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Memoirs of Caroline, Queen Consort of Great Britain, Volumen2
Vista de fragmentos - 1821
abroad adjourned adopted advisers affection Alderman answer appeared arrangement arrival attended bill Brougham brought called carriage character charge cheers circumstances committee common conduct consequence consideration considered continued course court crowd delay desire differences dignity discussion duty earl England entered expressed feel felt foreign formed forward further gentlemen give given grounds hand hear honourable hope house of lords immediately important inquiry interests Italy justice king king's ladies late liturgy Liverpool lordships majesty majesty's manner means meet ment mind ministers motion moved nature necessary negotiation never noble lord o'clock object observed occasion officers opinion painful parliament parties passed persons possible present proceed proceeding proposed proposition queen question reason received residence respect royal secret street taken thing thought tion whole wish witnesses
Página 122 - Petition of the Lord Mayor, Aldermen, and Commons of the City of London, in Common Council assembled.
Página 365 - If my life would have satisfied your Majesty, you should have had it on the sole condition of giving me a place in the same tomb with my child ; but, since you would send me dishonoured to the grave, I will resist the attempt with all the means that it shall please God to give me.
Página 27 - I am sure none of any importance. I think it right to send to you an extract of a letter from Lord Liverpool to me. His words are : — ' It is material that her Majesty should know, confidentially, that if she shall be so...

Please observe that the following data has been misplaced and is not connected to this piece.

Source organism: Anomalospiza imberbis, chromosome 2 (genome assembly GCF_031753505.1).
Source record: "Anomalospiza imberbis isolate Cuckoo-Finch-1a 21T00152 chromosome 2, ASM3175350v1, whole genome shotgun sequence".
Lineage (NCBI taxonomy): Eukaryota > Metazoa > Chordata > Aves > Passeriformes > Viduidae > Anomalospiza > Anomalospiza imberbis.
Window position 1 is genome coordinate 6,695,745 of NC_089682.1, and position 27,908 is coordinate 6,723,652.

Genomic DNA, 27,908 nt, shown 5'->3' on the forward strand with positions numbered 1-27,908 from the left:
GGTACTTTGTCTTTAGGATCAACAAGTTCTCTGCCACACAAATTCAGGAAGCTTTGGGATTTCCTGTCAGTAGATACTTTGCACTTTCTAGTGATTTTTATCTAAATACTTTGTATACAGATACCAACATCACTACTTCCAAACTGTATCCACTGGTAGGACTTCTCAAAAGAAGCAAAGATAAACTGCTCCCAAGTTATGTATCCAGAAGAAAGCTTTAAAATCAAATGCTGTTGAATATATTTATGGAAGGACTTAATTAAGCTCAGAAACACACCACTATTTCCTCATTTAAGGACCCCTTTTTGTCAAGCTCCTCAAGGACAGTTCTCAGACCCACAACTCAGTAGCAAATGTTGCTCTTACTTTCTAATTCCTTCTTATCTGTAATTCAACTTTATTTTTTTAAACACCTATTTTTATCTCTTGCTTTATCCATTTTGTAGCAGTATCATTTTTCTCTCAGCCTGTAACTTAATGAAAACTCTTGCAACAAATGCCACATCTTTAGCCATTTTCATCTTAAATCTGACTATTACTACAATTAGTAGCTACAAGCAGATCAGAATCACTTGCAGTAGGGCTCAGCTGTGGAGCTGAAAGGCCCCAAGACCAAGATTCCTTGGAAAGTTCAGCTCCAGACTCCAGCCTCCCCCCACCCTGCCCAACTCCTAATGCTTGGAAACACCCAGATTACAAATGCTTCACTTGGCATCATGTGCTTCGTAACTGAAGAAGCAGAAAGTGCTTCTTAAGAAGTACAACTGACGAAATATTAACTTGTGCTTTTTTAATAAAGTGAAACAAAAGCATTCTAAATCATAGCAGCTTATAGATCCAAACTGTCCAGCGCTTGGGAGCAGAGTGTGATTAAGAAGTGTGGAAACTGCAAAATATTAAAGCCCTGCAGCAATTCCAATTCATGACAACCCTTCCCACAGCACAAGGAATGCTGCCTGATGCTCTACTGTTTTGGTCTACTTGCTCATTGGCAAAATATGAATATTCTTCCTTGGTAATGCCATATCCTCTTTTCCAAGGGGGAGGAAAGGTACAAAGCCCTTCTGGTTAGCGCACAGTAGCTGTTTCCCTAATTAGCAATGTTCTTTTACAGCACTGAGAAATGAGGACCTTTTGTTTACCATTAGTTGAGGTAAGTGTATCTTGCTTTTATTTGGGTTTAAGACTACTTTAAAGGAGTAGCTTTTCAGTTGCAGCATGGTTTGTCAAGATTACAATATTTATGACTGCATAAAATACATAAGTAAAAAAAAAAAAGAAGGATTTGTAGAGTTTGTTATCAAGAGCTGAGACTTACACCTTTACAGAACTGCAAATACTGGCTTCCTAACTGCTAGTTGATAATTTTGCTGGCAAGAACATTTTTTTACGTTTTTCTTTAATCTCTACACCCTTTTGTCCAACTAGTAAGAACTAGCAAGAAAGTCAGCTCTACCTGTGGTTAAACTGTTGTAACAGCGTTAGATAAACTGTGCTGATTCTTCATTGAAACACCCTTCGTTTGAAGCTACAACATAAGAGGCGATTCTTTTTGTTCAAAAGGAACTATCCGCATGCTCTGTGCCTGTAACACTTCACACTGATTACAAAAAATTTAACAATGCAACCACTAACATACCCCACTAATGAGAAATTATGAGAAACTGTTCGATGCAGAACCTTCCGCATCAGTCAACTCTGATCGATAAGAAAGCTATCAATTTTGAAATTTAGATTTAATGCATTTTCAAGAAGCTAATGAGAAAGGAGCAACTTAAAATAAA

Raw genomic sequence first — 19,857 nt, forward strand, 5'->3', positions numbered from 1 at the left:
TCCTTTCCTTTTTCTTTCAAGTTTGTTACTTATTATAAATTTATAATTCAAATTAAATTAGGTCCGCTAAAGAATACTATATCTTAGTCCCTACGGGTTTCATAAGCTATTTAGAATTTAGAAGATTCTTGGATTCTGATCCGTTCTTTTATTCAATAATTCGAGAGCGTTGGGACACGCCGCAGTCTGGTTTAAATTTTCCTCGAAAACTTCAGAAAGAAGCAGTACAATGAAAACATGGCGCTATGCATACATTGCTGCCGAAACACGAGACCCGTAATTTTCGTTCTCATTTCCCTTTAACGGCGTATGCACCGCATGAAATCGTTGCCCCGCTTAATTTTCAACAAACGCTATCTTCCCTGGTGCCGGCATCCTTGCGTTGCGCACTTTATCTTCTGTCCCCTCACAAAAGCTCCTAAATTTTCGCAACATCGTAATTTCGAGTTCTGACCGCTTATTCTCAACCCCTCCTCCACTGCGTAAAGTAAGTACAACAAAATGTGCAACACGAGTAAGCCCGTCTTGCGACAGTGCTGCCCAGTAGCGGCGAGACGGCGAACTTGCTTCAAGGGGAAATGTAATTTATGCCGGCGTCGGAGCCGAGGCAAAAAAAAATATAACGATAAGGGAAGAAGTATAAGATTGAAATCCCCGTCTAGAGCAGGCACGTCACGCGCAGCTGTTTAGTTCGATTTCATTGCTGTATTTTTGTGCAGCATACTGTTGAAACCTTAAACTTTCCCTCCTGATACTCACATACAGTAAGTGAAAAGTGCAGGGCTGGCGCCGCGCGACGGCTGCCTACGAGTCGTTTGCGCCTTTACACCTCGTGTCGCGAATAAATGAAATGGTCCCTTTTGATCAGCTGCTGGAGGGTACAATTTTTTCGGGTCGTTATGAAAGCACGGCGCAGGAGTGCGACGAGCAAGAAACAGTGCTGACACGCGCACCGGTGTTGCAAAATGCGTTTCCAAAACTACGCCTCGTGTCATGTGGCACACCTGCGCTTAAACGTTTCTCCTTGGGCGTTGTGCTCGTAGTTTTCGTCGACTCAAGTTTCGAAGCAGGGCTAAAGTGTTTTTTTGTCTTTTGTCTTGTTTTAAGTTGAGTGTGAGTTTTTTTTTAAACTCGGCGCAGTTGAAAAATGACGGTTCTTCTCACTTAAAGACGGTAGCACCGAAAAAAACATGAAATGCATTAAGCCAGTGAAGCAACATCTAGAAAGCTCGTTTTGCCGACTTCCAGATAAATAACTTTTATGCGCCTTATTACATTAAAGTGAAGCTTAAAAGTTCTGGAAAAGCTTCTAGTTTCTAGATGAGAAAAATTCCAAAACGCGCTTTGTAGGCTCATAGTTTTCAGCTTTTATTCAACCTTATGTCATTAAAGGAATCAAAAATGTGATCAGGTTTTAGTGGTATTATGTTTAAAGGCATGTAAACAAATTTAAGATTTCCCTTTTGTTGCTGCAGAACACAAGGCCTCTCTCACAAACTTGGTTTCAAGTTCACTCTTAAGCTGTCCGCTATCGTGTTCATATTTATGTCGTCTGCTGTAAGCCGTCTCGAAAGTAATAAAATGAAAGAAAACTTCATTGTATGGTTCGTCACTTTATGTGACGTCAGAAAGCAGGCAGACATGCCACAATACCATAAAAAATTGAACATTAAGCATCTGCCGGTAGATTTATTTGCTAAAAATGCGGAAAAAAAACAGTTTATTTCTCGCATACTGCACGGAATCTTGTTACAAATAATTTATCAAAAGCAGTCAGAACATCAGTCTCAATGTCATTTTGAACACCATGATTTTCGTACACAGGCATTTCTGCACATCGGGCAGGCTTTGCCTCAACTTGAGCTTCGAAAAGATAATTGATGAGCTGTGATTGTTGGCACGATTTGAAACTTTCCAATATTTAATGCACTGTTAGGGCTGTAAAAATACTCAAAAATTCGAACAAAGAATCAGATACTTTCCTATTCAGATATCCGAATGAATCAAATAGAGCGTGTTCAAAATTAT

Página 356 - ... and cruelty, and especially when perpetrated by a perversion and a mockery of the laws. A sense of what is due to my character and sex forbids me to refer minutely to the real causes of our domestic separation, or to the numerous unmerited insults offered me previously to that period ; but, leaving to your Majesty to reconcile with the marriage, vow the act of driving by such means a wife from beneath your roof, with an infant in her arms, your Majesty will permit me to remind you...
Página 104 - The king is willing to recommend to parliament to enable his majesty to settle an annuity of £50,000 a-year upon the queen, to be enjoyed by her during her natural life, and in lieu of any claim in the nature of jointure or otherwise, provided she will engage not to come into any part of the British dominions, and provided she engages to take some other name or title than that of queen ; and not to exercise any of the rights or privileges of queen, other than with respect to the appointment of law-officers,...
Página 104 - The memorandum mentioned by Lord Liverpool is as follows :— "The act of the 54th Geo. III. cap. 160, recognised the separation of the Prince Regent from the Princess of Wales, and allotted a separate provision for the Princess. This provision was to continue during the life of his late Majesty, and to determine at his demise. In consequence of that event, it has altogether ceased, and no provision can be made for her until it shall please His Majesty to recommend to parliament an arrangement for...
Página 315 - An Act to deprive her Majesty Queen Caroline Amelia Elizabeth of the title, prerogatives, rights, privileges, and exemptions of Queen Consort of this realm, and to dissolve the marriage between his Majesty . and the said Caroline Amelia Elizabeth.
Página 35 - ... to the house of Brunswick, and of our determination to support, at all times, those principles which placed them on the British throne. We rejoice at the opportunity which your majesty has at this time been graciously pleased to afford us of addressing you, for whom we entertain the highest and most profound veneration and respect; and to assure your majesty how fully we participate in every happiness you can experience ; and more particularly on your being now placed on the British throne as...
Página 108 - Her Majesty's dignity and honour being secured, she regards all other matters as of comparatively little importance, and is willing to leave every thing to the decision of any person or persons, of high station and character, whom both parties may concur in naming ; and who shall have authority to prescribe the particulars as to residence, patronage, and income — subject, of course, to the approbation of Parliament.